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Lwow (with a general population of some nine hundred thousand people) has about five or six thousand Jews today, we were told, a large percentage of them elderly.  And poor.  Most live on monthly pensions the equivalent of fifteen US dollars.  Many of them have children living elsewhere in Europe, in Israel and in North America.

There are two rabbis serving the community.  Rabbi Rosenthal is the senior of the two and he was in Israel during our visit.  Rabbi Mordecai Shelomo Bald is the second rabbi and he and his wife - both from Brooklyn - have been in Lwow for six and a half years.  (You ask them where they are from and they say "Lwow.")  They are young, with three pre-school children.  His personal affiliation is with Karlin Hassidim, but his activity in Lwow is not sponsored by them.

They have a day school and a soup kitchen, in addition to synagogue services.  I did not attend services Friday night, but the others in our group did.  It was a long service - and Shabbat started close to 9 PM - attended by probably eighty or a hundred people, men and women.  There was also a small group of teenagers under the personal supervision of the rabbi.  The height of the evening was undoubtedly supper, probably the best meal the people ate all week.  Most of the women brought shopping bags and took food home as well.

I attended the morning services which began at about twenty past ten and lasted three full hours.  The rabbi plays an active role in the service, singing anything possible, together with the congregation.  Part of the service and the Torah reading is run by an older member of the congregation.  Afterwards there was a meal, highlighted by a cholent which included kishke and kugel.  The rabbi and his wife were involved themselves in serving the meal and afterwards spent as much time as possible with the teenagers.  (The boys and girls were at separate tables.)

The soup kitchen, which is funded by the Joint, is active weekdays as well, and we would have been welcome to go there to eat, but didn't feel it necessary.  The rest of the activities are funded from a variety of sources, including the Israeli government, and fundraising seems to be an important facet of the rabbis' lives.

Some of the members of the community speak Hebrew, having studied at an ulpan run by a retired English teacher (from the community) named Mrs. Dorfman.  She and her husband Boris have a married son in Israel and a married daughter in Lwow and Boris publishes a Jewish newspaper, which appears in Ukranian and Yiddish, and gives tours of Jewish sites in Lwow.  (There are buildings in central Lwow which still have Hebrew lettering, from the pre-War occupants.)  I asked him why he chooses to remain in Lwow and he said that it gives him a sense of purpose.  If he were to come to Israel, for instance, he would be just one more unskilled old man with nothing to do.  I have heard that kind of thing from people doing community work in the US over the years, but it seemed to be much more meaningful in this context.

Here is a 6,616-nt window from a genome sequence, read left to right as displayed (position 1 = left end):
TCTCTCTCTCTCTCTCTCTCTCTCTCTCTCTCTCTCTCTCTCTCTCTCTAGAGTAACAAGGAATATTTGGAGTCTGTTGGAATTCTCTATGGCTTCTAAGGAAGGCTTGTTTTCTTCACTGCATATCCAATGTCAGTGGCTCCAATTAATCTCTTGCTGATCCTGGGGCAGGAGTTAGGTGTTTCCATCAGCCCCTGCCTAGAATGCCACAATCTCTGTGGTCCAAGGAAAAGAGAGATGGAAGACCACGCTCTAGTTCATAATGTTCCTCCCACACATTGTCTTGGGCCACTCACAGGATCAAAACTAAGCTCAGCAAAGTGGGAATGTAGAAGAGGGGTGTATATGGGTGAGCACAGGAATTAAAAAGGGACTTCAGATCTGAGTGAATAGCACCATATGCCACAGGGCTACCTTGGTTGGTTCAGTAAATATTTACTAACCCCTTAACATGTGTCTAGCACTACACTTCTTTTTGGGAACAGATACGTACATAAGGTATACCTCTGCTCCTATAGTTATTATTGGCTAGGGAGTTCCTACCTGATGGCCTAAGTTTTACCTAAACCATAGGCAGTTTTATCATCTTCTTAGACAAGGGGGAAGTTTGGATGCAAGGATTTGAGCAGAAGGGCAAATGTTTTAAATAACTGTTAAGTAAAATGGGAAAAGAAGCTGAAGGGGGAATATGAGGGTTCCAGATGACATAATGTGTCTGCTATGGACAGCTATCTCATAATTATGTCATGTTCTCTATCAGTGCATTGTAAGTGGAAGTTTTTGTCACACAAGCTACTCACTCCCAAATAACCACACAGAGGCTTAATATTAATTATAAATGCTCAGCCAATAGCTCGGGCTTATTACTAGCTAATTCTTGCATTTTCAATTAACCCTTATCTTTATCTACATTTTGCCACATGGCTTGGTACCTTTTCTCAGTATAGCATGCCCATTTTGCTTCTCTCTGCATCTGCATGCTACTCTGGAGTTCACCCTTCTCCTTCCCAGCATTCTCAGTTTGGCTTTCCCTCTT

Another member of the community, Meilech Shoichet,  is involved in cemetery restoration.  Reclamation is probably a better word, as about all they can do in most cases is get the boundaries acknowledged and the area fenced and perhaps maintained.  We also met an American, Dr. Sam Gruber, who was in Lwow on behalf of the World Monuments Fund and the US Commission for the Preservation of America's Heritage Abroad.  They deal with restoration of both cemeteries and synagogues.

(Meilech Shoichet's late father ran an underground minyan during the Soviet years.  The only other person left in Lwow from that minyan is the man who read the Torah that morning.)

The Lwow synagogue - completed in 1931 - is in rather good condition, but requires much structural work.  Much of the original artwork on the walls and ceilings is still there, but needs work.  (The artwork includes many of the usual themes - Rachel's Tomb, the Western Wall, Temple musical instruments of wood, lions guarding the Tablets, etc - but also some unusual images, such as parrots, tigers and brass instruments unknown two thousand years ago.)  This large building has a main sanctuary and two balconies.

We also paid a brief visit to the synagogue in Stanislawow and met with Rabbi Moshe Leib Kolesnik, who is a local man, trained by Habad in Moscow.  His community has several hundred Jews, but he also works with the smaller communities of Kolomyya and Buczacz, with maybe two hundred Jews between them.

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